Why Mediation May Be Right For You & Your Former Partner: What To Consider
Should you mediate your divorce? Mediation is a valuable resource, particularly when you are going through a divorce. However, many people tend to overlook it as an option, which can lead to complications and an inability to reach a compromise. If you are currently going through a separation and wondering whether you should mediate your divorce, here is what you should consider.
Mediation Can Help Prevent Unwinnable Arguments
On average, most Americans argue around 19 times each month, and during a divorce, this can escalate exponentially. With so many emotions involved, it can be difficult to navigate the situation to find workable compromises without a clear head. Thankfully, a neutral mediator can help solve these issues, provided both parties are open to having an unbiased opinion from a third-party source.
A mediator can be especially useful when you hit an impasse and both feel that there is no way to move forward. Mediation can help move things along by helping both parties recognize their commonalities and the strengths and weaknesses of each side’s point of view.
Mediation for the purpose of helping to maintain a relationship with your former partner can also be beneficial, especially if there are children involved. When it comes to matters of custody, it’s important that both partners maintain a civil relationship so that they can support their child or children mutually, if possible. Additionally, by involving a mediator in matters of child custody, both parties will be able to share their concerns and will have a better chance of finding common ground based on what is best for the child. While it isn’t always this cut and dry, having a third-party meditator can definitely help sort through the tumultuous emotions and find a compromise that suits both parents, and most of all the children involved.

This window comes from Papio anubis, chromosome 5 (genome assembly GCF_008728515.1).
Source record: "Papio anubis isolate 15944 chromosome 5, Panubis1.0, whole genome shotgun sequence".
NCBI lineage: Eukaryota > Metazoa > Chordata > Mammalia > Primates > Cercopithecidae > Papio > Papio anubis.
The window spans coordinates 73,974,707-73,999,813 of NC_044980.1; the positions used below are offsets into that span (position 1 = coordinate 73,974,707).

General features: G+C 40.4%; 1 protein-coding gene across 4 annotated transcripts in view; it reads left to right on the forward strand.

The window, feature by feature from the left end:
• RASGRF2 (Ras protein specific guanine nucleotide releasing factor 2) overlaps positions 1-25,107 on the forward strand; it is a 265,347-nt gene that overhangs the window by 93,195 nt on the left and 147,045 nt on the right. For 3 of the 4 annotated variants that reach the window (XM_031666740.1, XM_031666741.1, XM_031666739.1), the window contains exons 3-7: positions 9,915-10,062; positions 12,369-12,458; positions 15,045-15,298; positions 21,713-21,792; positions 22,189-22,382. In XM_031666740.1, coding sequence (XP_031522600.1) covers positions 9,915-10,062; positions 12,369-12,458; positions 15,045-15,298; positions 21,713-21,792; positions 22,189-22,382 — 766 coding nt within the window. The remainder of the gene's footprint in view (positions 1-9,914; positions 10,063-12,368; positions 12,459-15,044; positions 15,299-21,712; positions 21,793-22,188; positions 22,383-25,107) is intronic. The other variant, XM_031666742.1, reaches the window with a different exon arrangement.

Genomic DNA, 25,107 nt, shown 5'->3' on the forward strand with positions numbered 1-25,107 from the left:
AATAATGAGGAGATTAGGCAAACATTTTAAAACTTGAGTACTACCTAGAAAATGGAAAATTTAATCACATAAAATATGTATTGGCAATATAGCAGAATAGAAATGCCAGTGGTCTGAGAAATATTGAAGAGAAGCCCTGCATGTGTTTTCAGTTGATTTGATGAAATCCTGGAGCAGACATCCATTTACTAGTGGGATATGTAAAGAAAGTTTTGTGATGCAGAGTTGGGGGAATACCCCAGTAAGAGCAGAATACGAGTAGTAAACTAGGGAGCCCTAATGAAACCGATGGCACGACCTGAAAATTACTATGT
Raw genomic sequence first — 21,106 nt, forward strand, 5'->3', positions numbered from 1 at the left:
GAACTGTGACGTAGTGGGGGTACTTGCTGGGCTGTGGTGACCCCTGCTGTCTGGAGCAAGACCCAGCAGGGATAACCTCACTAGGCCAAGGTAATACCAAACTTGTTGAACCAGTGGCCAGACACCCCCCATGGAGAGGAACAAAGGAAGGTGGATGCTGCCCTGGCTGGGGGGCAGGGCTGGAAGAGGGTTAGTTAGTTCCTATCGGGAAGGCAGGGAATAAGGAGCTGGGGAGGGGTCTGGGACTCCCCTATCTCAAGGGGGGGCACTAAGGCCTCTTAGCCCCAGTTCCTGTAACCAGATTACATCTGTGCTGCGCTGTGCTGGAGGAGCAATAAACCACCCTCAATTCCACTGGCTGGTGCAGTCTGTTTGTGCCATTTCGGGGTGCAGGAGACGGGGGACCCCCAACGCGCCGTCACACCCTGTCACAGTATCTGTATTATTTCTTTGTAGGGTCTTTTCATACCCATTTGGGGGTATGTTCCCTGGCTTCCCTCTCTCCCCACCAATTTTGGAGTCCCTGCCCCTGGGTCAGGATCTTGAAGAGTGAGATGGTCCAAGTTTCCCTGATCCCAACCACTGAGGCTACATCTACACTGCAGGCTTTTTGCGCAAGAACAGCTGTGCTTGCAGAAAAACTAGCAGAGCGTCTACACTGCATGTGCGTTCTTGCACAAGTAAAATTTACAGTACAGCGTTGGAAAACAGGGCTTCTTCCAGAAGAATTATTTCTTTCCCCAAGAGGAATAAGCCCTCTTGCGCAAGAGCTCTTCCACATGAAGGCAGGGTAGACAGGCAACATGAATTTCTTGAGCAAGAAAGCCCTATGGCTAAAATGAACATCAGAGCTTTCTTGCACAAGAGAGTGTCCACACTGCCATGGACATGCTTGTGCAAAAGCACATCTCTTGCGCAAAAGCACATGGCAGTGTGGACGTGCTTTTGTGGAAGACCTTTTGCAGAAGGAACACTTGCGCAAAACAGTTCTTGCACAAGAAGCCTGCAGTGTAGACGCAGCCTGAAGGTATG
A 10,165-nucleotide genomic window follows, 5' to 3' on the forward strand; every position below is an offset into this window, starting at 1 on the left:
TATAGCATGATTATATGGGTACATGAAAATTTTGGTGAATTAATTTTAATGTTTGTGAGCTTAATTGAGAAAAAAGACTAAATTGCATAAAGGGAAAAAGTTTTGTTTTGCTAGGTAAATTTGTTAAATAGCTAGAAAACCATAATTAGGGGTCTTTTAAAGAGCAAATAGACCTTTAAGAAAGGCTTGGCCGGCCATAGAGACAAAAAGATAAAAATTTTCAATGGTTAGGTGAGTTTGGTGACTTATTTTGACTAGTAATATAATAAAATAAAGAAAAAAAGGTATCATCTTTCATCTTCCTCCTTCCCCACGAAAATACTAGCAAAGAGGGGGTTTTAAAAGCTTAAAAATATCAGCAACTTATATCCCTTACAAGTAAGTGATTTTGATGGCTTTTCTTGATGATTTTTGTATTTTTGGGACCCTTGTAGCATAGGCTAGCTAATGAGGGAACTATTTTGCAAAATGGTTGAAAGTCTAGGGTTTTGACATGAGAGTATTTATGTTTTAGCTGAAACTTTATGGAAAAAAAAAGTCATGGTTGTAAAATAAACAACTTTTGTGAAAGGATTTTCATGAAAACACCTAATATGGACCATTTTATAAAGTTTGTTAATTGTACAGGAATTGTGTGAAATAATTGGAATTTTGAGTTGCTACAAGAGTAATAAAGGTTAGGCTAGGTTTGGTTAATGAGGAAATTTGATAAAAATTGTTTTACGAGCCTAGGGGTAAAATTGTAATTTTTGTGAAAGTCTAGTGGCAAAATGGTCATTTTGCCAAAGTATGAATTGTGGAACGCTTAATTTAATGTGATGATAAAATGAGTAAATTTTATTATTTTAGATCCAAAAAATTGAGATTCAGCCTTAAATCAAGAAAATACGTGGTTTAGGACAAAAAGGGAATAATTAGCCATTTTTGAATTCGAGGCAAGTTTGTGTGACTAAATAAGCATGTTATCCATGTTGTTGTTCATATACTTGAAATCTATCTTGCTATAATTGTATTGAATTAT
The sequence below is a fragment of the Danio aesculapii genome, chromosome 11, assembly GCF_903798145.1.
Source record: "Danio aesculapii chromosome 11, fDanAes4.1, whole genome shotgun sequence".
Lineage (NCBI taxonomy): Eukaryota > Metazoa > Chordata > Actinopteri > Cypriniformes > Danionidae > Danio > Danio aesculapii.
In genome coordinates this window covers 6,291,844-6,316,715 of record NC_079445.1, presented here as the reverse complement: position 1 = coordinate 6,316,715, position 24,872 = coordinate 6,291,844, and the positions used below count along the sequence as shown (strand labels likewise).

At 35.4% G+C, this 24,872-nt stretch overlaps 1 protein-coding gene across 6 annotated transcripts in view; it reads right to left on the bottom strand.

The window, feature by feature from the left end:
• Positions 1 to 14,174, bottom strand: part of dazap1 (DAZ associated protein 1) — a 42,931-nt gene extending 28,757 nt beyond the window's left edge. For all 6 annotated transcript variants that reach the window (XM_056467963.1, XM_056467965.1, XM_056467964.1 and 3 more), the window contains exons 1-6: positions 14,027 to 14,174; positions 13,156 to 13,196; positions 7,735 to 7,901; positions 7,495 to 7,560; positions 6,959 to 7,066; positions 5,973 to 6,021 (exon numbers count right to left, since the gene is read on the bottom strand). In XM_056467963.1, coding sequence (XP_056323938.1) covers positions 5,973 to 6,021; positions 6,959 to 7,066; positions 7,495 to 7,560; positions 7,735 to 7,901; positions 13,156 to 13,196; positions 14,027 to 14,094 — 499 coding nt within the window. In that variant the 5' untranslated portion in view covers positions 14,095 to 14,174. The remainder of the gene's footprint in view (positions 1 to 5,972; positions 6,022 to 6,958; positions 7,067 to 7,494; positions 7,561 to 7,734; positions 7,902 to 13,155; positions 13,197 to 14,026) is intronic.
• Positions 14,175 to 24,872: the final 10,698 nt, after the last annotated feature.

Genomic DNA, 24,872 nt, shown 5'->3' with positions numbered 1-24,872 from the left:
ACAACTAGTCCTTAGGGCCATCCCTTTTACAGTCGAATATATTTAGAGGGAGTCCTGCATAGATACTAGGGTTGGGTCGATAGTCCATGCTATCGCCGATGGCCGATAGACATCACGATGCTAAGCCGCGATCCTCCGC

When Is Mediation Not Right?
Should you mediate your divorce? In cases that involve such things as instances of domestic violence, abuse, neglect, or an unwillingness to find a compromise, court intervention will be necessary. This is especially true in cases where abuse or violence is prevalent, but also if one or neither party is willing to negotiate. In order for mediation to work, both parties need to be forthcoming, upfront, and willing to work together so that the best possible outcome can be reached.
If you are wondering about how should you mediate your divorce, there are a lot of factors to consider, and these will vary between couples. However, if you are both willing to find workable compromises, then mediation is something to seriously consider.